Emerging law protects inherited property

When a property owner dies without a will, the real estate passes to his or her heirs as tenants in common. This is known as “heirs’ property.” If one of these tenants wants to sell but the others won’t agree, a tenant can file a partition lawsuit to force a sale of the property in its entirety.

Property advocates say land speculators obtain a share of an heirs’ property for the purpose of forcing a sale and acquiring the entire parcel, often at a fraction of its market value.

The Uniform Partition of Heirs Property Act (UPHPA) is designed to keep property owners from losing their land. The UPHPA, first introduced in 2011, has since been enacted in 17 states. New York was the most recent, passing a version in December 2019. Six other states and Washington, D.C. are considering legislation.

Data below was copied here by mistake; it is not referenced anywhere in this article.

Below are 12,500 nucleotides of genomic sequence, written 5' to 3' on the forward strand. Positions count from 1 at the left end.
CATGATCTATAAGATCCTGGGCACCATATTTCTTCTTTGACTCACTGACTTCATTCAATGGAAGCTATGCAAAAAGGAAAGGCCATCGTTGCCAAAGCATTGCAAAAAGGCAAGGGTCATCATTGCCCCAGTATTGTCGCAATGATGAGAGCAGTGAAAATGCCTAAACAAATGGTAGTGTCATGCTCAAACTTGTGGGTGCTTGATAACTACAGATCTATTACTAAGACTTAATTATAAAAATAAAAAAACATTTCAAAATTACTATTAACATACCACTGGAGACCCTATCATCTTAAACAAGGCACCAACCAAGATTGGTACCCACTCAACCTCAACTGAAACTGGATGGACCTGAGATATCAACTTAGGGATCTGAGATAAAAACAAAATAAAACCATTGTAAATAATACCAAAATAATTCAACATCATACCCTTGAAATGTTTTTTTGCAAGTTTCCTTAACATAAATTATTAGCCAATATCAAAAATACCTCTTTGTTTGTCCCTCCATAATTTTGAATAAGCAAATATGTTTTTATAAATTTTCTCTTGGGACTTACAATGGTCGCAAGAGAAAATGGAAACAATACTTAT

Under the UPHPA, property must be valued with an appraisal that sets a floor price for sale and specifies a price for which co-tenants can buy out the tenant seeking a partition. Furthermore, property must be placed on the open market as opposed to being sold through a judicial auction.

New York’s law included some modifications, including providing that by requesting a partition by sale, a tenant has consented to the purchase of their interest.

Thomas W. Mitchell, a law scholar with Texas A&M University who drafted the UPHPA, was recently awarded a MacArthur Genius Grant for his work. Mitchell began his work to help disadvantaged families who didn’t have the resources to stop these kinds of land grabs.

Mitchell and other advocates say forced partition sales disproportionately impact Black and Latino communities, due to sizable gaps in putting in place wills and estate plans. According to a piece in The New Yorker, the U.S. Department of Agriculture has recognized forced sales of heirs’ property as “the leading cause of Black involuntary land loss.”

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